How this Peruvian Artisan is Running a Business on Her Own Terms

Posted by Will McAneny  |  Oct 12, 2016 11:20:04 AM


Fany Paty, artisan supplier to Art Atlas, a textile business based in Arequipa, Perú. 

Fany Paty always wanted to run her own business.

Like many entrepreneurs, Fany longed for a job where she could have flexible working hours and a healthy degree of independence. But for Fany, this wasn’t a matter of personal preference. She needed to bring in enough money to provide for her family while still having the time to care for them day-to-day.

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Topics: Women in Agriculture, South America

Cultivating the Next Crop of Agricultural Entrepreneurs

Posted by Matt Foerster  |  Oct 6, 2016 1:10:25 PM


Young managers participating in a financial management training hosted by Root Capital. Photo credit: Stuart Freedman/Argidius Foundation

The annual macadamia harvest is now underway in Kenya, and The Village Nut Company’s hilltop factory in Nyeri County is buzzing with activity. As farmers deliver their crop and employees carefully hand-sort the finest nuts, the Muhara siblings are busy mentoring the next generation of agricultural entrepreneurs, fulfilling a promise they made years ago. 

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Topics: East Africa, Youth in agriculture

A Step Towards Peace

Posted by Willy Foote  |  Sep 20, 2016 5:37:08 PM

Two years ago almost to the day, 60 Colombian musicians came together and released a song called “Un Paso Hacia la Paz” (“A Step Toward Peace”). Amid joggling maracas, an impassioned choir of pop stars, indigenous singers, and Vallenato musicians sing, “Así es como canta Colombia por la paz” (“This is how Colombia sings for peace”), urging for an end to the country’s 50-year armed conflict.

Fast-forward to today, and the peace Colombia sings for is finally within reach.

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Topics: Peace & Recovery, South America, Willy Foote

Investing in Uganda’s Coffee Sector

Posted by Richard Tugume  |  Aug 23, 2016 3:13:28 PM

After a decade of growth, a coffee cooperative shows why reliable access to finance is critical for success.

Global coffee consumption is on the rise. According to the International Coffee Organization, demand will increase by 25 percent over the next five years. As The Wall Street Journal recently pointed out, this offers tremendous opportunities for smallholder coffee producers in Uganda, Africa’s biggest coffee exporter.

It’s here where, in my role as a portfolio manager for Root Capital, I witness how the cultivation and sale of coffee can transform rural communities. Since 2005, Root Capital has lent over $200 million to small and medium-sized enterprises throughout Africa, including more than $80 million to clients in East Africa’s coffee industry. And I have seen how access to finance is a crucial ingredient in the sector’s growth.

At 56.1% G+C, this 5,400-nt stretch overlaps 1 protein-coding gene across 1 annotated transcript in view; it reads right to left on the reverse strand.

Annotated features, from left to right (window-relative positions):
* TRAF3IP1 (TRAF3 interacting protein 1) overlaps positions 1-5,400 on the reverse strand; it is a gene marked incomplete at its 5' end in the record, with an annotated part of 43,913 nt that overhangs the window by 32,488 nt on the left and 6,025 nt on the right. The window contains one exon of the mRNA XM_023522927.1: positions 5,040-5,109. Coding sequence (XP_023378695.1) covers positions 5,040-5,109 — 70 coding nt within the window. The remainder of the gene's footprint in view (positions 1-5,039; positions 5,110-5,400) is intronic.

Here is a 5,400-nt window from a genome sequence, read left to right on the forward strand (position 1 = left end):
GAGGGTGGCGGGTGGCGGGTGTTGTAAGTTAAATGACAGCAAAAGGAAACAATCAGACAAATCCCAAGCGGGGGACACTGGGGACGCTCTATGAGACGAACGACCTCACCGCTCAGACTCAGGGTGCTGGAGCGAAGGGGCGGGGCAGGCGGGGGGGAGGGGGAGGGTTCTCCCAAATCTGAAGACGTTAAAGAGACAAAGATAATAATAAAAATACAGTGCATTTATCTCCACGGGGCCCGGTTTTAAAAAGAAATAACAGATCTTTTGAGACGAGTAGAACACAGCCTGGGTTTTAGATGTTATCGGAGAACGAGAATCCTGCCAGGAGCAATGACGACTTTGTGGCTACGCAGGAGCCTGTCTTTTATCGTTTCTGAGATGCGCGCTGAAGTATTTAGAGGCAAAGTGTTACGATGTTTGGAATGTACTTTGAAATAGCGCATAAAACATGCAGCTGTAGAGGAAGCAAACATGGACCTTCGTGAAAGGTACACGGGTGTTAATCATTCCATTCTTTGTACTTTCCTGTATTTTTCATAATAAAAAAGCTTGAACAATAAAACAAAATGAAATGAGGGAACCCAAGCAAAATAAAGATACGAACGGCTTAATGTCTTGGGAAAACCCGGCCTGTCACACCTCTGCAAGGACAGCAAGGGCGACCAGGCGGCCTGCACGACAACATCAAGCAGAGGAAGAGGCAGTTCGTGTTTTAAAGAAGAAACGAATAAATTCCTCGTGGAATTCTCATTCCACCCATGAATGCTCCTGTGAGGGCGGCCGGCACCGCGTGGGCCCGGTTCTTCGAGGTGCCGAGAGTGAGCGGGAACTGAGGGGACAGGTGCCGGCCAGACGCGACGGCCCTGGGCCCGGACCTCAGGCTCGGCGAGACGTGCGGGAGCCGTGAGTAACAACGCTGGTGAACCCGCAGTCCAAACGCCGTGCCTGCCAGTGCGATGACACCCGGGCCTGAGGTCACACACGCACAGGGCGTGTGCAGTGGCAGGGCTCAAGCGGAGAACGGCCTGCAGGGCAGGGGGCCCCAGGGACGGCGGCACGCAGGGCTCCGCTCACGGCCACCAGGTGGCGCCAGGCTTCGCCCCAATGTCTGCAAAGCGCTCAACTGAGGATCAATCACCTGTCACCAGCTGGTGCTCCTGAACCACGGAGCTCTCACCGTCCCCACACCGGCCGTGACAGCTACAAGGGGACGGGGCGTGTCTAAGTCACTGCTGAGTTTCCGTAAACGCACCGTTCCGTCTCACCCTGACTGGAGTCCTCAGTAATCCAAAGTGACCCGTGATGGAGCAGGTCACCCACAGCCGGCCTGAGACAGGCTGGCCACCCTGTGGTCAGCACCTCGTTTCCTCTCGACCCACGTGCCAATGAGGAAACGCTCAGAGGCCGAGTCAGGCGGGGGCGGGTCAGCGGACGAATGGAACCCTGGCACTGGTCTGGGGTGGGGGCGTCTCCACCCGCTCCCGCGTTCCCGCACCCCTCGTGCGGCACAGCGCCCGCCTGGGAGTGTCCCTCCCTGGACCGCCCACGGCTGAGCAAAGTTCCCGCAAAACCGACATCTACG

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Topics: East Africa

Smallholder Farmers: A Critical Piece of the Climate Change Solution

Posted by Elizabeth Teague  |  Aug 3, 2016 12:26:49 PM

When it comes to climate change, the world’s farmers are often portrayed as either victims or contributors. But what if we, instead, viewed them as part of the solution?

Farmers have enormous potential to be environmental stewards, conserving vital resources for generations to come. We see this every day in our work at Root Capital. Through “climate-smart” agricultural practices – like  agroforestry production or the use of drought-resistant seeds – farmers are leading the way when it comes to climate change solutions.

This new video from Farming First explains how climate-smart agriculture has helped farmers around the world adapt and thrive in the face of a changing climate: 


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Topics: Climate Smart Agriculture

What do Silicon Valley and Africa’s Sahel Have In Common?

Posted by Willy Foote  |  Jul 28, 2016 6:00:00 AM


Overlooking a village in southeastern Senegal. 


What do Silicon Valley and Africa’s Sahel have in common?

At first blush, not too much. One is apps, algorithms, and acquisitions, and the other? Well, you might be thinking more of a woman in a field, tilling soil with a hand hoe, a vast horizon behind her.

Over the last month, I’ve been fortunate enough to travel to both places – first to eastern Senegal to meet with Root Capital clients (agricultural businesses organizing hundreds of cashew growers and millet farmers across the remote region), and later to the Global Entrepreneurship Summit at Stanford University in Palo Alto, convened by President Obama. And I can tell you one thing: the very same entrepreneurial and innovative spirit that fuels Silicon Valley is alive and well on the last mile of dirt roads in the Sahel.

The problem is, the world hasn’t supported agricultural entrepreneurs in the same way that Silicon Valley supports tech entrepreneurs. But what if it did?

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Topics: West Africa, Pathological Collaboration, Willy Foote